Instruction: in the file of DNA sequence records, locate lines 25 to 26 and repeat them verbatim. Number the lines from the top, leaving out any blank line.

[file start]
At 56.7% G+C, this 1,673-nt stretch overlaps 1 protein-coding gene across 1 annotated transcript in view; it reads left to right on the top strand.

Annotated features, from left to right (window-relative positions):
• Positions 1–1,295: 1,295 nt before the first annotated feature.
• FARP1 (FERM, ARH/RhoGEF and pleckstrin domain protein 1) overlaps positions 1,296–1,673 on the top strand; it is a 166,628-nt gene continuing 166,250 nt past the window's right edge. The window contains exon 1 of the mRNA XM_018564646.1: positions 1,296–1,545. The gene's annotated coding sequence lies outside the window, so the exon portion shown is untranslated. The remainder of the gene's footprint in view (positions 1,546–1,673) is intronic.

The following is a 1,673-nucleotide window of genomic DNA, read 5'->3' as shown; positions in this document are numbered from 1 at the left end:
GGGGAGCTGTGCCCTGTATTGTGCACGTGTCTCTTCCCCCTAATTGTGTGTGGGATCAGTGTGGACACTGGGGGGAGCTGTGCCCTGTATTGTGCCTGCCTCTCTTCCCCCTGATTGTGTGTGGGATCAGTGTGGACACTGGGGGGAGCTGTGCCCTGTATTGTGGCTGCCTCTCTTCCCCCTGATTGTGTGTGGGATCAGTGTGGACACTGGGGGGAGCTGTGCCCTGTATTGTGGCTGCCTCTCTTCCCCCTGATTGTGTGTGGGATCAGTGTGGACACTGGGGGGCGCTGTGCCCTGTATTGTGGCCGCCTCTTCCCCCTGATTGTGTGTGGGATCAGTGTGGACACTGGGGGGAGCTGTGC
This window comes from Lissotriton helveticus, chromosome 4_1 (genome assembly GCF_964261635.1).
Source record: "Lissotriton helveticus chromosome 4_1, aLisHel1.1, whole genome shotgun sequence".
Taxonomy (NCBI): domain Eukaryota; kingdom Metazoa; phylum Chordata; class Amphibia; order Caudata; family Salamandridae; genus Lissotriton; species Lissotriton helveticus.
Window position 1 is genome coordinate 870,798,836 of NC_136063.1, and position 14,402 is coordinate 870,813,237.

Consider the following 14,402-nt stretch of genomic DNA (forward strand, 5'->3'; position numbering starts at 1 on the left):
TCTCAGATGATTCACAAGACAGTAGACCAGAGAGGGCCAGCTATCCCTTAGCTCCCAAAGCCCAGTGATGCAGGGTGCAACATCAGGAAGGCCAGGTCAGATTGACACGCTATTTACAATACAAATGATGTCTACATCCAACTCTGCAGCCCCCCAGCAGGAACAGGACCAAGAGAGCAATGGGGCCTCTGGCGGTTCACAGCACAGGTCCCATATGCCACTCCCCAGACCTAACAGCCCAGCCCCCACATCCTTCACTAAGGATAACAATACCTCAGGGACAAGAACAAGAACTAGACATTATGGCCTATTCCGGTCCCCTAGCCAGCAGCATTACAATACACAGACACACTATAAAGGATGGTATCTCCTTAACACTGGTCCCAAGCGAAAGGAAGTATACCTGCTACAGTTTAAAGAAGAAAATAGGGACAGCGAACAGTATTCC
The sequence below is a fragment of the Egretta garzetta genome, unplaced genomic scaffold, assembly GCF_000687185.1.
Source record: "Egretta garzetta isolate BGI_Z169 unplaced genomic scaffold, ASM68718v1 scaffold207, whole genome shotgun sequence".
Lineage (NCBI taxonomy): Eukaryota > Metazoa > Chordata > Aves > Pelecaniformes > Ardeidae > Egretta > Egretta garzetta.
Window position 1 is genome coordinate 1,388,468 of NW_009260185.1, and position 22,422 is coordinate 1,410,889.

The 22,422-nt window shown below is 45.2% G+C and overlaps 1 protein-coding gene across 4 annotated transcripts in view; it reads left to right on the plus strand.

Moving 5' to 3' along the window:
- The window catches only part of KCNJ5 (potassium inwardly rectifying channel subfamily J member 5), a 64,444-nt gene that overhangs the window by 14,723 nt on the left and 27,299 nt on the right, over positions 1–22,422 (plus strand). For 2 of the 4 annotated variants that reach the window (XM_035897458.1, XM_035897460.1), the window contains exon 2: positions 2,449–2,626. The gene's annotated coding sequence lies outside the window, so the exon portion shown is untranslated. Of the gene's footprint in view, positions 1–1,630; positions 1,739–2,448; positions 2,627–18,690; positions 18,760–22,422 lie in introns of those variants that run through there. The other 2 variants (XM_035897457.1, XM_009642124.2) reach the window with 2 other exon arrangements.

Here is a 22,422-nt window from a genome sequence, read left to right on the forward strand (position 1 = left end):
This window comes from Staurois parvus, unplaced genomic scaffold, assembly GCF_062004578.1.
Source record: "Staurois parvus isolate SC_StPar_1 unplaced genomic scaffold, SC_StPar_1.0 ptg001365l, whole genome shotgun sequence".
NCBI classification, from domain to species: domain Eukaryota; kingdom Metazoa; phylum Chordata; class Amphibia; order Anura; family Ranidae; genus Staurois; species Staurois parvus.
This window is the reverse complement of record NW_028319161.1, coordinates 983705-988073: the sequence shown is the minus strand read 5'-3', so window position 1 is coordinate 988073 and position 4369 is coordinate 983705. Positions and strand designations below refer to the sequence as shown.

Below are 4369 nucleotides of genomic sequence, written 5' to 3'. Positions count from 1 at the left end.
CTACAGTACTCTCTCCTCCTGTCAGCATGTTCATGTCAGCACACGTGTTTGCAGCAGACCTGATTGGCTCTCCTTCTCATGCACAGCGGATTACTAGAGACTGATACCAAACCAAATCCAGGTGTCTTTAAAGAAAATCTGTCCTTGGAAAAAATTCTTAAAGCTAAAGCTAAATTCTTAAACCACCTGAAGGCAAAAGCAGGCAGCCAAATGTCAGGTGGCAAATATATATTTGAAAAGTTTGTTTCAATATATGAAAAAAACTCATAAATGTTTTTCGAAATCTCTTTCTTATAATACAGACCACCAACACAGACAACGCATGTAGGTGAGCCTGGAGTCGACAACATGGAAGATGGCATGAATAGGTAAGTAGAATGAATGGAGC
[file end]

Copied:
Below are 4369 nucleotides of genomic sequence, written 5' to 3'. Positions count from 1 at the left end.
CTACAGTACTCTCTCCTCCTGTCAGCATGTTCATGTCAGCACACGTGTTTGCAGCAGACCTGATTGGCTCTCCTTCTCATGCACAGCGGATTACTAGAGACTGATACCAAACCAAATCCAGGTGTCTTTAAAGAAAATCTGTCCTTGGAAAAAATTCTTAAAGCTAAAGCTAAATTCTTAAACCACCTGAAGGCAAAAGCAGGCAGCCAAATGTCAGGTGGCAAATATATATTTGAAAAGTTTGTTTCAATATATGAAAAAAACTCATAAATGTTTTTCGAAATCTCTTTCTTATAATACAGACCACCAACACAGACAACGCATGTAGGTGAGCCTGGAGTCGACAACATGGAAGATGGCATGAATAGGTAAGTAGAATGAATGGAGC